Senior couple with hearing loss drinking morning coffee together

Many facets of your day-to-day life can be impacted by Hearing Loss. Your pastimes, your professional life, and even your love life can be impacted by hearing loss, for instance. For couples who are struggling with hearing loss, communication can become strained. Animosity can develop from the increased stress and more frequent arguments. If untreated, in other words, hearing loss can have a significantly negative effect on your relationship.

So, how does hearing loss effect relationships? In part, these tribulations arise because the individuals aren’t aware of the hearing loss. Hearing loss usually is, after all, a gradually advancing condition. Communication might be strained because of hearing loss and you and your partner might not even be aware it’s the root of the issue. This can result in both partners feeling alienated and can make it hard to find practical solutions.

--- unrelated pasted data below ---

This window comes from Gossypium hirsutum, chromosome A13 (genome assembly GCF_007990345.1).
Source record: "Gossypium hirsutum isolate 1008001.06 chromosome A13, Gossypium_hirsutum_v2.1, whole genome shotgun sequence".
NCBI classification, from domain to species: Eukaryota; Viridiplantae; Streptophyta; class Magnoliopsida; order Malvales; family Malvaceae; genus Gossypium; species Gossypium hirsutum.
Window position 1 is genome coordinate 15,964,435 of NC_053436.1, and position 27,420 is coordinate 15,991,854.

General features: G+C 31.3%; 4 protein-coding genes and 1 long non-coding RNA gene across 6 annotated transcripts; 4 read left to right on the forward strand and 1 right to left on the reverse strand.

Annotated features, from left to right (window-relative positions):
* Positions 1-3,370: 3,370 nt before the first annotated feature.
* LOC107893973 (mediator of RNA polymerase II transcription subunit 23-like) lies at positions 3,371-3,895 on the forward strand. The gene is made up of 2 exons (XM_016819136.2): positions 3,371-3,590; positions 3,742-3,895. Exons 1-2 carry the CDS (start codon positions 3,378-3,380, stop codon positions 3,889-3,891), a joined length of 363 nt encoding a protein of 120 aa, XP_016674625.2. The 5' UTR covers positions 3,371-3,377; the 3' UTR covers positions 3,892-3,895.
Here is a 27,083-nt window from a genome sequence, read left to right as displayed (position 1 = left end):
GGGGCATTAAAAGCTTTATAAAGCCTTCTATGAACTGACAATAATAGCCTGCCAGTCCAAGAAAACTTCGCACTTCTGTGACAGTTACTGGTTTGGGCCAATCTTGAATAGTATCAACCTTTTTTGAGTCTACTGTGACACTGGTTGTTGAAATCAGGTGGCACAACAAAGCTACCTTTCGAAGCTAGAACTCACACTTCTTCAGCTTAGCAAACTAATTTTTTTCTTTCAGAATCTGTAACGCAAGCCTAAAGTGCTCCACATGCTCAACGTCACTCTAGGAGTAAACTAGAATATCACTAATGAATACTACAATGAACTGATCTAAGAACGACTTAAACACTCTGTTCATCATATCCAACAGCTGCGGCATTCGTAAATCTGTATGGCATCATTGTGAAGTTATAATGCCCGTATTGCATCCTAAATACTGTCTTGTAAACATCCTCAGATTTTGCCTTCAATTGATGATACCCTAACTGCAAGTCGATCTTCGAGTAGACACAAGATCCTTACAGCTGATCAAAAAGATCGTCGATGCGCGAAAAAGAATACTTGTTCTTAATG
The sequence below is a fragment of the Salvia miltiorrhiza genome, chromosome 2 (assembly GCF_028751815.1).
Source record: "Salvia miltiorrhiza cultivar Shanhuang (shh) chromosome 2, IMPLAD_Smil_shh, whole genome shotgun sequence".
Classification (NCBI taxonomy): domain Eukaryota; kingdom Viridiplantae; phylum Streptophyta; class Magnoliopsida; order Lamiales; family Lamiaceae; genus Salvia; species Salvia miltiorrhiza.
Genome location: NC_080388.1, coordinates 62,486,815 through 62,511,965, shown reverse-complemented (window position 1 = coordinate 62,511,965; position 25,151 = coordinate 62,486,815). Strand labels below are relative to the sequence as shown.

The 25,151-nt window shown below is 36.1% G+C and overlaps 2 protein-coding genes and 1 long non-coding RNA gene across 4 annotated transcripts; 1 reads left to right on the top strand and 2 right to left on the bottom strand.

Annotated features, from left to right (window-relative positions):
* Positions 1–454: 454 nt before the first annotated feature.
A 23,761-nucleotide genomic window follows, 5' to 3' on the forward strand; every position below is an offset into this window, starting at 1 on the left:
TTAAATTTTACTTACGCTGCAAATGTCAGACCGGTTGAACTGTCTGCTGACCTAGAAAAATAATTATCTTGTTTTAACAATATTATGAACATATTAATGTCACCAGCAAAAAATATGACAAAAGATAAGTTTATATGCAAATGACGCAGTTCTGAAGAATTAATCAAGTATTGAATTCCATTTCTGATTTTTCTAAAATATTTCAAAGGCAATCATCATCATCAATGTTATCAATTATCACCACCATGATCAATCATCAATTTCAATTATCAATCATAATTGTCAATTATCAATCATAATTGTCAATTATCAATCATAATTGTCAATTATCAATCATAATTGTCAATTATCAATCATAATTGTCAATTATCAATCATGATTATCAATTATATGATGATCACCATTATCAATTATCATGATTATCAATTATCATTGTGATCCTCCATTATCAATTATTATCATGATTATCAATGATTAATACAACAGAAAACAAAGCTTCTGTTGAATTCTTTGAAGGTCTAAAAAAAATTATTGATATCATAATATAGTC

Relationships can be improved and communication can begin to be mended when hearing loss is diagnosed and couples get practical solutions from us.

Can relationships be affected by hearing loss?

When hearing loss is in the early phases, it’s difficult to detect. Couples can have significant misunderstandings as a result of this. Consequently, there are a few common problems that develop:

  • Intimacy may suffer: Communication in a relationship is often the basis of intimacy. And when that communication breaks down, all parties may feel more distant from each other. Consequently, hearing loss may introduce friction throughout the relationship, causing more frustration and tension.